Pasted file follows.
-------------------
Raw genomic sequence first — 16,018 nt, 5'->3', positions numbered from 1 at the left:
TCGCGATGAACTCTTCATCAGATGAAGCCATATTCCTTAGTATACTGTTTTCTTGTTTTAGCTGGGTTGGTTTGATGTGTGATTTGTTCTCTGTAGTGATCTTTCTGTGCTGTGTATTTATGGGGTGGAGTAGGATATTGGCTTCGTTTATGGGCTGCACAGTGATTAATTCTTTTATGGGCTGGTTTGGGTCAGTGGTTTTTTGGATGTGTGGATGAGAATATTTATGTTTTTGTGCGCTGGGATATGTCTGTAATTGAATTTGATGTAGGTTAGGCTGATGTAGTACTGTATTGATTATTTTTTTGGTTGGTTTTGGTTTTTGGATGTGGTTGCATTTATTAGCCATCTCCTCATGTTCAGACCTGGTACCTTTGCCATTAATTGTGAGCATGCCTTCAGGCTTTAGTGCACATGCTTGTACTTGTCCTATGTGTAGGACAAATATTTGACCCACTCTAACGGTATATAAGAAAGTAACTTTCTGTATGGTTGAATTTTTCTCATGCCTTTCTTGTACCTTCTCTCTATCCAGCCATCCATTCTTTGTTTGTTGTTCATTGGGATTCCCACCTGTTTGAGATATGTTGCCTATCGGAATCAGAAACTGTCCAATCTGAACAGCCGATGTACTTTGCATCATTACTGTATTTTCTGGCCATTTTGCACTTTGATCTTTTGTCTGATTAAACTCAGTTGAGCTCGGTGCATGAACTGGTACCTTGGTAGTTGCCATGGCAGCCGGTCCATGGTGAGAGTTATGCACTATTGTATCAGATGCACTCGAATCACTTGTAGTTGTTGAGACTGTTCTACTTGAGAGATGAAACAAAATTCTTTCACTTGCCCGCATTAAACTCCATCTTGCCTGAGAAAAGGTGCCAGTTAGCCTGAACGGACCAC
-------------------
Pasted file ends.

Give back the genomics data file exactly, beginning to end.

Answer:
Raw genomic sequence first — 16,018 nt, 5'->3', positions numbered from 1 at the left:
TCGCGATGAACTCTTCATCAGATGAAGCCATATTCCTTAGTATACTGTTTTCTTGTTTTAGCTGGGTTGGTTTGATGTGTGATTTGTTCTCTGTAGTGATCTTTCTGTGCTGTGTATTTATGGGGTGGAGTAGGATATTGGCTTCGTTTATGGGCTGCACAGTGATTAATTCTTTTATGGGCTGGTTTGGGTCAGTGGTTTTTTGGATGTGTGGATGAGAATATTTATGTTTTTGTGCGCTGGGATATGTCTGTAATTGAATTTGATGTAGGTTAGGCTGATGTAGTACTGTATTGATTATTTTTTTGGTTGGTTTTGGTTTTTGGATGTGGTTGCATTTATTAGCCATCTCCTCATGTTCAGACCTGGTACCTTTGCCATTAATTGTGAGCATGCCTTCAGGCTTTAGTGCACATGCTTGTACTTGTCCTATGTGTAGGACAAATATTTGACCCACTCTAACGGTATATAAGAAAGTAACTTTCTGTATGGTTGAATTTTTCTCATGCCTTTCTTGTACCTTCTCTCTATCCAGCCATCCATTCTTTGTTTGTTGTTCATTGGGATTCCCACCTGTTTGAGATATGTTGCCTATCGGAATCAGAAACTGTCCAATCTGAACAGCCGATGTACTTTGCATCATTACTGTATTTTCTGGCCATTTTGCACTTTGATCTTTTGTCTGATTAAACTCAGTTGAGCTCGGTGCATGAACTGGTACCTTGGTAGTTGCCATGGCAGCCGGTCCATGGTGAGAGTTATGCACTATTGTATCAGATGCACTCGAATCACTTGTAGTTGTTGAGACTGTTCTACTTGAGAGATGAAACAAAATTCTTTCACTTGCCCGCATTAAACTCCATCTTGCCTGAGAAAAGGTGCCAGTTAGCCTGAACGGACCAC